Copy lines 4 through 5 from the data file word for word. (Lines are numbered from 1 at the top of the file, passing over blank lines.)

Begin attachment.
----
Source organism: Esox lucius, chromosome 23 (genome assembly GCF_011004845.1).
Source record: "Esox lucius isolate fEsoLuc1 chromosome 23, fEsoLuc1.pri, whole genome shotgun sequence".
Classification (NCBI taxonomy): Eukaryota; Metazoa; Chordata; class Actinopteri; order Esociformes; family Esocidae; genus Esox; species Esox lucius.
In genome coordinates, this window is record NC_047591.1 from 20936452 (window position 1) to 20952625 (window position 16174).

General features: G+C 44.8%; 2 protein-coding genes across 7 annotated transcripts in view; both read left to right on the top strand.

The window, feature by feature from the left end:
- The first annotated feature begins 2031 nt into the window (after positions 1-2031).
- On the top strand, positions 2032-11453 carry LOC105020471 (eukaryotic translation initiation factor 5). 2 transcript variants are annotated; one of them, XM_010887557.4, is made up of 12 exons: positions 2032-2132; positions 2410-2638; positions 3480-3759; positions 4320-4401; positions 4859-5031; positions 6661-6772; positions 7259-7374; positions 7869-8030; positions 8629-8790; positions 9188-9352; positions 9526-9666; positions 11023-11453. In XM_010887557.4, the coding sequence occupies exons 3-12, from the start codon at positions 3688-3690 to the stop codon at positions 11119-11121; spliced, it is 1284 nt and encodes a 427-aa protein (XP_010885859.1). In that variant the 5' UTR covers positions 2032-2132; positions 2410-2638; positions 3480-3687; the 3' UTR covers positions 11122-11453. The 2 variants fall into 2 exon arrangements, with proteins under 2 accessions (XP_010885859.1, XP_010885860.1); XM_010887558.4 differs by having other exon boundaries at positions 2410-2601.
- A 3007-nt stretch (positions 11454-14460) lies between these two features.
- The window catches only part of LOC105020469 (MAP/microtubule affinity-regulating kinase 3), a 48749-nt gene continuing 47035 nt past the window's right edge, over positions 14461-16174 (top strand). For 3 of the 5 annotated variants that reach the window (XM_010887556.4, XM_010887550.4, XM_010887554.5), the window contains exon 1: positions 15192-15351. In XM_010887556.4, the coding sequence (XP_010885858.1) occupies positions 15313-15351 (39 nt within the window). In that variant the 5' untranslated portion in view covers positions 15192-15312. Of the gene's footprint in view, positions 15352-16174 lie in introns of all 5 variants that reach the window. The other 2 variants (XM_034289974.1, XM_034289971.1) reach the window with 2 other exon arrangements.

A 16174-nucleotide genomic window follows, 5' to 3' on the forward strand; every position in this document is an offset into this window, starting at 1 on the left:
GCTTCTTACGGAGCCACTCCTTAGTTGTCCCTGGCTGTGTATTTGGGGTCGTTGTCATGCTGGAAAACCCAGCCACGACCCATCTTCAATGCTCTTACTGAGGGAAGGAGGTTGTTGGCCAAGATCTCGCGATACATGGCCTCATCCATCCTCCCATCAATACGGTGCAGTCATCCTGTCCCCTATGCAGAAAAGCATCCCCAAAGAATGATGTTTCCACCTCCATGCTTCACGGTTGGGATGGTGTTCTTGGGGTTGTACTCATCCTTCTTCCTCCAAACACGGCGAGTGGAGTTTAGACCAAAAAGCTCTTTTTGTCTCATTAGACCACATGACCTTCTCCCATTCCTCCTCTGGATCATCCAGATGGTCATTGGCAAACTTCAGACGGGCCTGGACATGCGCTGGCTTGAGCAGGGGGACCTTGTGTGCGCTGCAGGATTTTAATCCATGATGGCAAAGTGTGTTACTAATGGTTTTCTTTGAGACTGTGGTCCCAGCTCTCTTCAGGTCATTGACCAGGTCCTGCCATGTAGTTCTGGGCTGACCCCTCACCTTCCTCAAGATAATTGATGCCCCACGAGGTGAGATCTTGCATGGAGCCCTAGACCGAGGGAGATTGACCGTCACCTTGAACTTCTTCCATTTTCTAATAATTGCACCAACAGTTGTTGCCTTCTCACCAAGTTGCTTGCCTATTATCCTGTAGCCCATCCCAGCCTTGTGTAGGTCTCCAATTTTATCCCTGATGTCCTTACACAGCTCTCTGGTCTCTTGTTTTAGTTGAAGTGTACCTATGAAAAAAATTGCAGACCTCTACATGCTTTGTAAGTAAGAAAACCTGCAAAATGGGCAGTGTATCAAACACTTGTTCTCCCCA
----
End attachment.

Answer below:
In genome coordinates, this window is record NC_047591.1 from 20936452 (window position 1) to 20952625 (window position 16174).

General features: G+C 44.8%; 2 protein-coding genes across 7 annotated transcripts in view; both read left to right on the top strand.